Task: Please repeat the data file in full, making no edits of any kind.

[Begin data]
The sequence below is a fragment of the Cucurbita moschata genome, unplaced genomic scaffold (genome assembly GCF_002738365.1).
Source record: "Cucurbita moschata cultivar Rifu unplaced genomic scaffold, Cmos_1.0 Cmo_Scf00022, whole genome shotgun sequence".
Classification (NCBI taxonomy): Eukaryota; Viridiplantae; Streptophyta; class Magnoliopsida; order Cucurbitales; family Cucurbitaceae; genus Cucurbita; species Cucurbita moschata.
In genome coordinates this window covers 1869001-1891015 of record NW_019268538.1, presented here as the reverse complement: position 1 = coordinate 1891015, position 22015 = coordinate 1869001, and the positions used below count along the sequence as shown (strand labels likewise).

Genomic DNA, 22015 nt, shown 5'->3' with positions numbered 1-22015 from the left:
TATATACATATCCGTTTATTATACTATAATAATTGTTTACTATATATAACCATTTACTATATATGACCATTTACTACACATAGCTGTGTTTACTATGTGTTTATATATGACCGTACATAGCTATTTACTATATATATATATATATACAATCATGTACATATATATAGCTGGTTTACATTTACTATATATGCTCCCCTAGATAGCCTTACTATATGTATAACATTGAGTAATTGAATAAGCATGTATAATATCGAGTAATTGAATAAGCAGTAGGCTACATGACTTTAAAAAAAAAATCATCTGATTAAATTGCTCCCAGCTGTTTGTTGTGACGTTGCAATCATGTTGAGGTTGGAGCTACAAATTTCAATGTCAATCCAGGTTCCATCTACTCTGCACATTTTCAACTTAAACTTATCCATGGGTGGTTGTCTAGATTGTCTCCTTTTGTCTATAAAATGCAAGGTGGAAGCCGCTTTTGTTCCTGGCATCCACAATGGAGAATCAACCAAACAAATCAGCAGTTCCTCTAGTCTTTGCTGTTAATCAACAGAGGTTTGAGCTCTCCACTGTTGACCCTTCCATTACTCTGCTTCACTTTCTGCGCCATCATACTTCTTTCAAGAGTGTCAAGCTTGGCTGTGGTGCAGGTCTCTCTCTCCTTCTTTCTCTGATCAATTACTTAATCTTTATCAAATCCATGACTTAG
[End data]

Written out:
The sequence below is a fragment of the Cucurbita moschata genome, unplaced genomic scaffold (genome assembly GCF_002738365.1).
Source record: "Cucurbita moschata cultivar Rifu unplaced genomic scaffold, Cmos_1.0 Cmo_Scf00022, whole genome shotgun sequence".
Classification (NCBI taxonomy): Eukaryota; Viridiplantae; Streptophyta; class Magnoliopsida; order Cucurbitales; family Cucurbitaceae; genus Cucurbita; species Cucurbita moschata.
In genome coordinates this window covers 1869001-1891015 of record NW_019268538.1, presented here as the reverse complement: position 1 = coordinate 1891015, position 22015 = coordinate 1869001, and the positions used below count along the sequence as shown (strand labels likewise).

Genomic DNA, 22015 nt, shown 5'->3' with positions numbered 1-22015 from the left:
TATATACATATCCGTTTATTATACTATAATAATTGTTTACTATATATAACCATTTACTATATATGACCATTTACTACACATAGCTGTGTTTACTATGTGTTTATATATGACCGTACATAGCTATTTACTATATATATATATATATACAATCATGTACATATATATAGCTGGTTTACATTTACTATATATGCTCCCCTAGATAGCCTTACTATATGTATAACATTGAGTAATTGAATAAGCATGTATAATATCGAGTAATTGAATAAGCAGTAGGCTACATGACTTTAAAAAAAAAATCATCTGATTAAATTGCTCCCAGCTGTTTGTTGTGACGTTGCAATCATGTTGAGGTTGGAGCTACAAATTTCAATGTCAATCCAGGTTCCATCTACTCTGCACATTTTCAACTTAAACTTATCCATGGGTGGTTGTCTAGATTGTCTCCTTTTGTCTATAAAATGCAAGGTGGAAGCCGCTTTTGTTCCTGGCATCCACAATGGAGAATCAACCAAACAAATCAGCAGTTCCTCTAGTCTTTGCTGTTAATCAACAGAGGTTTGAGCTCTCCACTGTTGACCCTTCCATTACTCTGCTTCACTTTCTGCGCCATCATACTTCTTTCAAGAGTGTCAAGCTTGGCTGTGGTGCAGGTCTCTCTCTCCTTCTTTCTCTGATCAATTACTTAATCTTTATCAAATCCATGACTTAG